Articles from Gizra

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The Shape of Code - Elm from Several Perspectives

Ryan, Amitai, and Adam talk about Elm, using it in practice, and how
it both helps and informs our work on projects. In particular, the explicitness
of Elm has impacts from conception, to development, to project management.
Ryan’s comment about the “shape” of Elm code gives us the title, and he makes
a Canadian cultural contribution with the intro song.

Continue reading…

A Simple Decoupled Site with Drupal 8 and Elm

This is going to be a simple exercise to create a decoupled site using Drupal 8 as the backend and an Elm app in the frontend. I pursue two goals with this:

  • Evaluate how easy it will be to use Drupal 8 to create a restful backend.
  • Show a little bit how to set up a simple project with Elm.

We will implement a very simple functionality. On the backend, just a feed of blog posts with no authentication. On the frontend, we will have a list of blog posts and a page to visualize each post.

Our first step will be the backend.

My New Insecurity: Working Without Automatic Tests

Testing at Gizra
We have covered the subject of automatic tests quite a lot here at Gizra and I’m sure that there are a lot of posts and articles covering the subject. However, I’m having a bizarre experience lately while writing new features that I had to share it with you folks. Keep in mind that I don’t write a lot of blog posts and I always feared following up on my previous smashing hit Bootstrap custom breakpoint :)

Travis - The Need for Speed

Chances are that you already use Travis or another cool CI to execute your tests, and everyone politely waits for the CI checks before even thinking about merging, right? More likely, waiting your turn becomes a pain and you click on the merge: it’s a trivial change and you need it now. If this happens often, then it’s the responsibility of those who worked on those scripts that Travis crunches to make some changes. There are some trivial and not so trivial options to make the team always be willing to wait for the completion.

Integrating Javascript into Elm: Alternatives to Ports

Once you start writing apps (and packages) in Elm, it’s
tempting to avoid the rough-and-tumble world of Javascript as much as possible.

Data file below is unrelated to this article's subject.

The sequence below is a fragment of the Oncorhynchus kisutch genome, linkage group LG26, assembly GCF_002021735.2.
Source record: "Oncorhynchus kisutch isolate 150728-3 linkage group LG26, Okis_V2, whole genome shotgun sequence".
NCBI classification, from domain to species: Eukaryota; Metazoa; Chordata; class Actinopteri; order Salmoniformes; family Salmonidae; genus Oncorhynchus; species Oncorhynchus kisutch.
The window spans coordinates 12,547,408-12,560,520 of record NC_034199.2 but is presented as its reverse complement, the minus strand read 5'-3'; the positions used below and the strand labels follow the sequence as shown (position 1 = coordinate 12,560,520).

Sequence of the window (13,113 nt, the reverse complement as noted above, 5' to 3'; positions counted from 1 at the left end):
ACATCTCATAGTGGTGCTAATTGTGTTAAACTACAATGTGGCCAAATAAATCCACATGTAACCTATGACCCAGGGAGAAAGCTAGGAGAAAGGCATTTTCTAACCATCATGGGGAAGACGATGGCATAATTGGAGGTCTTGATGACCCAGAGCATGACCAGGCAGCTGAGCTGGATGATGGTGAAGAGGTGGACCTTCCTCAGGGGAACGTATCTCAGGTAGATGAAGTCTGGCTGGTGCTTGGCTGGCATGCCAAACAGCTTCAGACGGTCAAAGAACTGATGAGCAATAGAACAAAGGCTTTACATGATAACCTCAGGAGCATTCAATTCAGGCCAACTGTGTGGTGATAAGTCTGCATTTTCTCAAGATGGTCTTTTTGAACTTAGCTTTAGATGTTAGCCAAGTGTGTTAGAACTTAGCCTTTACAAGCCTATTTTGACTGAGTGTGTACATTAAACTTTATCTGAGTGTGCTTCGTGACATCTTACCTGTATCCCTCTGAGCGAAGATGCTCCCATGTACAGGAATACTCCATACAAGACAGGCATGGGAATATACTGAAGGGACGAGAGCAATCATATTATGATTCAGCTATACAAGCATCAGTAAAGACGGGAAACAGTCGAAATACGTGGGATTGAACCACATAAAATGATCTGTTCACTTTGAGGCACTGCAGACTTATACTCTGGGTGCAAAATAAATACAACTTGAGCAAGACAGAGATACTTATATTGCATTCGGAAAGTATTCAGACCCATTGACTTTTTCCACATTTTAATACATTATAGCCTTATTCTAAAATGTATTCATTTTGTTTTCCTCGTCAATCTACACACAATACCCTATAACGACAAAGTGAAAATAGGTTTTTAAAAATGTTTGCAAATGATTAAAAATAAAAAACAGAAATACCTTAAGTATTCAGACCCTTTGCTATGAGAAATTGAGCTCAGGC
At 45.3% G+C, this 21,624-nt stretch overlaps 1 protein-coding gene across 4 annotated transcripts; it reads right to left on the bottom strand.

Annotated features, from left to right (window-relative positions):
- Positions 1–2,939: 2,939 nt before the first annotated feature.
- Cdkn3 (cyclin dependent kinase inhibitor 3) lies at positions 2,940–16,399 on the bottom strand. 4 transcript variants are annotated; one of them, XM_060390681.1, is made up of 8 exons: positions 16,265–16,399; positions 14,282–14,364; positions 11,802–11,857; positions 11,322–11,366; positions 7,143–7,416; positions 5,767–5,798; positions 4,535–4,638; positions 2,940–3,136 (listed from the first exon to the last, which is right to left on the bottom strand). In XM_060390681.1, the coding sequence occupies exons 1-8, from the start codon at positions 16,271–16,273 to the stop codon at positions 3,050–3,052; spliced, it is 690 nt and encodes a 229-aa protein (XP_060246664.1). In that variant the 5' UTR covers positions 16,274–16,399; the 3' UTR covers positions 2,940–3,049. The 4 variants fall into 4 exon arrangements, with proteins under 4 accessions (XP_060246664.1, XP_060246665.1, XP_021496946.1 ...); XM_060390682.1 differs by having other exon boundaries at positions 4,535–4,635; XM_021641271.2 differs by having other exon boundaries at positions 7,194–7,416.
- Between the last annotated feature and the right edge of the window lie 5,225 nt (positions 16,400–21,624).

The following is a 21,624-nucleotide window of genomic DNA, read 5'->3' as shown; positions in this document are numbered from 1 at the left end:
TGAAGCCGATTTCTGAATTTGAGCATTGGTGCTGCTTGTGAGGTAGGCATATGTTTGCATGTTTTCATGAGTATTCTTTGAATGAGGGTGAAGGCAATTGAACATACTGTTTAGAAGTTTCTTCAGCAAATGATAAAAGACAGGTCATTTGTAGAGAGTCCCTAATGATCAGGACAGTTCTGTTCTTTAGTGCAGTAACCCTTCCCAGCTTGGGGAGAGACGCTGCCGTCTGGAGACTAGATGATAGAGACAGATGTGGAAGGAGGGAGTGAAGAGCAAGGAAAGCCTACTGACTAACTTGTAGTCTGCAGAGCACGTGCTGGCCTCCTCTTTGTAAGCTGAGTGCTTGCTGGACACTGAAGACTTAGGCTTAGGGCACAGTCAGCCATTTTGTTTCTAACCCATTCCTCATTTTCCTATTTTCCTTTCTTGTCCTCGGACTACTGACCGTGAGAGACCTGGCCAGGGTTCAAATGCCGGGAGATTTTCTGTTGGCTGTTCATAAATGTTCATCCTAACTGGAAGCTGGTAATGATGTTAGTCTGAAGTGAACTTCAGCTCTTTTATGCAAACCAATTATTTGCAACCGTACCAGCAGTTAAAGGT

Yet when implementing features for paying clients, it doesn’t always make sense
to take things that already have a Javascript implementation and re-implement
them in pure Elm. In fact, sometimes it isn’t even possible!

Have Your Cake and Eat it Too: Elm Apps in Drupal Panels

I tell my kids all the time that they can’t have both - whether it’s ice cream and cake or pizza and donuts - and they don’t like it. It’s because kids are uncorrupted, and their view of the world is pretty straightforward - usually characterized by a simple question: why not?

And so it goes with web projects:

Stakeholder: I want it to be like [insert billion dollar company]’s site where the options refresh as the user makes choices.

Selling an Item for $1.6M with Elm and Headless Drupal

If you happen to know Brice - my colleague and Gizra’s CEO - you probably have picked up that he doesn’t get rattled too easily. While I find myself developing extremely annoying ticks during stressful situations, Brice is a role model for stoicism.

Combine that with the fact that he knows I dislike speaking on the phone, let alone at 6:53pm, almost two hours after my work day is over, you’d probably understand why I was surprised to get a call from him. “Surprised” as in, immediately getting a stomach ache.

Travis and WDIO - Breaking out of the Black Box

Chances are that you already using Travis or another Cool CI to execute your tests. Very often getting boolean or textual output from the execution is enough, because knowing which tests are failing is a good starting point to start to debug the problematic code. In our case, with WebdriverI/O (WDIO) and with an architecture where the frontend and backend are decoupled, it’s much more complicated.

Elm from a Business Perspective

Elm, like any rising open source project, is getting both positive endorsements and negative critiques. Reading the good ones, is always fun; but the negative ones are just as important.

Today, I came across this: Elm Is Wrong, and realized that I’ve always read the good and bad critiques from a technical point of view, but I have yet to read about what it means from a business perspective.